F.B.I. agents investigating Hillary Rodham Clinton’s private email server are seeking to determine who at the State Department passed highly classified information from secure networks to Mrs. Clinton’s personal account, according to law enforcement and diplomatic officials and others briefed on the investigation.

To track how the information flowed, agents will try to gain access to the email accounts of many State Department officials who worked there while Mrs. Clinton was secretary of state, the officials said. State Department employees apparently circulated the emails on unclassified systems in 2009 and 2011, and some were ultimately forwarded to Mrs. Clinton.

They were not marked as classified, the State Department has said, and it is unclear whether its employees knew the origin of the information.

So somebody clearly did not handle sensitive information correctly.  That somebody is not Hillary Clinton.

Law enforcement officials have said that Mrs. Clinton, who is seeking the 2016 Democratic nomination for president, is not a target of the investigation, and she has said there is no evidence that her account was hacked. There has also been no evidence that she broke the law, and many specialists believe the occasional appearance of classified information in her account was probably of marginal consequence.

A spokesman for Mrs. Clinton said in a statement on Friday that she “took the handling of classified information very seriously.”

“She always received classified materials in secure settings, either by phone, videoconference, on paper or in person,” said the spokesman, Nick Merrill. “If, however, some material unknowingly ended up somewhere on the State Department’s unclassified email system, we want to continue to be as helpful as possible in getting to the bottom of that.”

But of course, it's not like the media players in this game have a 20 year history of witch hunts against the Clintons or anything.  John Cole notes Ron Fournier (of all people) nailed this earlier this week:

Furthermore, a thorough autopsy of the deleted email might lead to details about other embarrassing topics, such as Benghazi (a GOP fetish), or the intersection of Clinton Foundation donors and State Department business (“Follow the money,” a Democrat close to Clinton told me in March). Though this is pure speculation, her closest allies worry about what might be found

That's the whole point of this, to stoke a detailed fishing expedition to look through her email and find some sort of "smoking gun" that ends her presidential run.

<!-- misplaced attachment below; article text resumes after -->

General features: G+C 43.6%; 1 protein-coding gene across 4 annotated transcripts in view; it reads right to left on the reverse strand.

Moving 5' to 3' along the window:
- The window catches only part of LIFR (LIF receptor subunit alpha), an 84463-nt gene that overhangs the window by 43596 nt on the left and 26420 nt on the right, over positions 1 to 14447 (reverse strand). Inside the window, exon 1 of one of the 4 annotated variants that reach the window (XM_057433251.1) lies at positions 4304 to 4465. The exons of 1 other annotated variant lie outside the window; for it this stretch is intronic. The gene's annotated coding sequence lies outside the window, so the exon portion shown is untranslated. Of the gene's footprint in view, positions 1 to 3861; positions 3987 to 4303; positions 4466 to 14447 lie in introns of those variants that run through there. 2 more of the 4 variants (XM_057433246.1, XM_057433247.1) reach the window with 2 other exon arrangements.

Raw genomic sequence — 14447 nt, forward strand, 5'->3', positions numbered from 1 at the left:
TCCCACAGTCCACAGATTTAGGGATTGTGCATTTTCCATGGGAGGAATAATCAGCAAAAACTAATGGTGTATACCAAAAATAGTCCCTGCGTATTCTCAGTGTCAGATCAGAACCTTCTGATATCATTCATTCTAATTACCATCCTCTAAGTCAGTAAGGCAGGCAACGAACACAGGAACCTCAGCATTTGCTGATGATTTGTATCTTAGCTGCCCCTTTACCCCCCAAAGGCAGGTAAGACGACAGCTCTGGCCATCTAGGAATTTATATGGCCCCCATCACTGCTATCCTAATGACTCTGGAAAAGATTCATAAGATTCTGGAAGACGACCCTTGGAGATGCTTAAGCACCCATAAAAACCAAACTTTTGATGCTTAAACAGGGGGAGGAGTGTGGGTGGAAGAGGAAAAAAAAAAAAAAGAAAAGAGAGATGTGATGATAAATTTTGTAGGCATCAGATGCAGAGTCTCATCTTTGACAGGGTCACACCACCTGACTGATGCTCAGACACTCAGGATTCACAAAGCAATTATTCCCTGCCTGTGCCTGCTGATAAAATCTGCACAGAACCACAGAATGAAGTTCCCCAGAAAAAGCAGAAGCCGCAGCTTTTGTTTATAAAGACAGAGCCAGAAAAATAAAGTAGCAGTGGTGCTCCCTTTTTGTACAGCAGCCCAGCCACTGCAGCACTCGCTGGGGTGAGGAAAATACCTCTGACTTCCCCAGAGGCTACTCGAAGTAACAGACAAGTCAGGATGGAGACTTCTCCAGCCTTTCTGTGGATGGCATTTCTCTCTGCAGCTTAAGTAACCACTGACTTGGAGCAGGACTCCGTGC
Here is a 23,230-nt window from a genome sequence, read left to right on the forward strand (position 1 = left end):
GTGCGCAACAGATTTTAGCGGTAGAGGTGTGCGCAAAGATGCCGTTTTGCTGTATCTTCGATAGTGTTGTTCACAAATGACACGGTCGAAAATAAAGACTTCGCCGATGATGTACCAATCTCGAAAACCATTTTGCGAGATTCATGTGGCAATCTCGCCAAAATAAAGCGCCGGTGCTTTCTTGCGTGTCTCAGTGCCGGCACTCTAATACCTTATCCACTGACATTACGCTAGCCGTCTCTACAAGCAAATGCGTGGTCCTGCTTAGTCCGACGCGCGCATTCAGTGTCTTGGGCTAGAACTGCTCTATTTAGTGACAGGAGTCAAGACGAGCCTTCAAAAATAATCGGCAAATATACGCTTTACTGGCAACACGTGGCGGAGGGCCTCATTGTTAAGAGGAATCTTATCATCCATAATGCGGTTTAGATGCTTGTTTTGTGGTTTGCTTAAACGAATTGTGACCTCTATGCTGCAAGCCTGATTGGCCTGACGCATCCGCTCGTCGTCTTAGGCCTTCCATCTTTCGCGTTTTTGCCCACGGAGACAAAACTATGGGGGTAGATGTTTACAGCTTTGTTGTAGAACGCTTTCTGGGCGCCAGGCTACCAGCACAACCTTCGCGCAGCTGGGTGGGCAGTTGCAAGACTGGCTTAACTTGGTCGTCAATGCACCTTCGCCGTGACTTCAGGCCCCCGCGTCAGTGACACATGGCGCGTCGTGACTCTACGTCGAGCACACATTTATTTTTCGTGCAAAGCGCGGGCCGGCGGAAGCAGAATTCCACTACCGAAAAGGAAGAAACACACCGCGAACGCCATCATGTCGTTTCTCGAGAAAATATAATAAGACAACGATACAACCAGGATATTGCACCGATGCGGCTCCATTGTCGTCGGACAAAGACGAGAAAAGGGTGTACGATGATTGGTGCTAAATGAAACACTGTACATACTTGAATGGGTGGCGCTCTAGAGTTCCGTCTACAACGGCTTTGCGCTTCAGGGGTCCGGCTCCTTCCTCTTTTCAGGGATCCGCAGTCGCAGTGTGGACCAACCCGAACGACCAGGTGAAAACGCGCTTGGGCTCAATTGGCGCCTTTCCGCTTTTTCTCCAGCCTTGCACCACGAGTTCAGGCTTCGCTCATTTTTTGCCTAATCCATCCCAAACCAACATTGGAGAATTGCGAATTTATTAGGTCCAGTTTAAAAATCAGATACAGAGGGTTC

That's the entire ballgame, and never forget it for a second.

Code Red Moscow

On Monday in the car on the way home, I heard an NPR story on Kaspersky Labs, the Russian anti-malware firm (which, as NPR host Melissa Block pointed out, is a sponsor of NPR).  The story was a piece about how Kaspersky's ties to Moscow and Vladimir Putin made it something of a boogeyman in the anti-virus world, but that the firm was dedicated to beating viruses.

MELISSA BLOCK, HOST: So the U.S. government doesn't buy from Kaspersky, or other foreign companies, but American consumers can buy whichever anti-virus software they'd like. Joining me to talk about how these computer security companies do their work is NPR tech reporter Aarti Shahani. And, Aarti, let's start with Kaspersky, which, as we mentioned earlier, is a corporate sponsor of NPR News. We heard Corey say that people have raised concerns about the work that this company has done for the Russian security services. Does that mean American consumers should be wary of Russian spying? 
AARTI SHAHANI, BYLINE: (Laughter) No. That's really not what it means at all. Kaspersky has millions of users, and their software is a published product, which means that outsiders can reverse engineer it. Plenty of people are pouring over Kaspersky and all the other major anti-virus software trying to find weaknesses so they can be fixed. It's not in the business interest of the company to leave in some obvious backdoors as a favor to hackers, you know, Russian intelligence or otherwise. Researchers in the community would find it and fry them for it. That's pretty much the consensus among the experts I've interviewed.

I thought the timing was rather odd for NPR to go out of its way to say that Kapersky was one of the good guys.  Aarti Shahani's explanation made sense: if nobody trusted Kapsersky, nobody would use the product.

Beginning more than a decade ago, one of the largest security companies in the world, Moscow-based Kaspersky Lab, tried to damage rivals in the marketplace by tricking their antivirus software programs into classifying benign files as malicious, according to two former employees
They said the secret campaign targeted Microsoft Corp, AVG Technologies NV , Avast Software and other rivals, fooling some of them into deleting or disabling important files on their customers' PCs. 
Some of the attacks were ordered by Kaspersky Lab's co-founder, Eugene Kaspersky, in part to retaliate against smaller rivals that he felt were aping his software instead of developing their own technology, they said. 
"Eugene considered this stealing," said one of the former employees. Both sources requested anonymity and said they were among a small group of people who knew about the operation. 
Kaspersky Lab strongly denied that it had tricked competitors into categorizing clean files as malicious, so-called false positives. 
"Our company has never conducted any secret campaign to trick competitors into generating false positives to damage their market standing," Kaspersky said in a statement to Reuters. "Such actions are unethical, dishonest and their legality is at least questionable." 
Executives at Microsoft, AVG and Avast previously told Reuters that unknown parties had tried to induce false positives in recent years. When contacted this week, they had no comment on the allegation that Kaspersky Lab had targeted them.

 If this is true, Kaspersky may not be spying on you for Putin, but he's just a colossal asshole instead.  Either way, I'm still not using his products.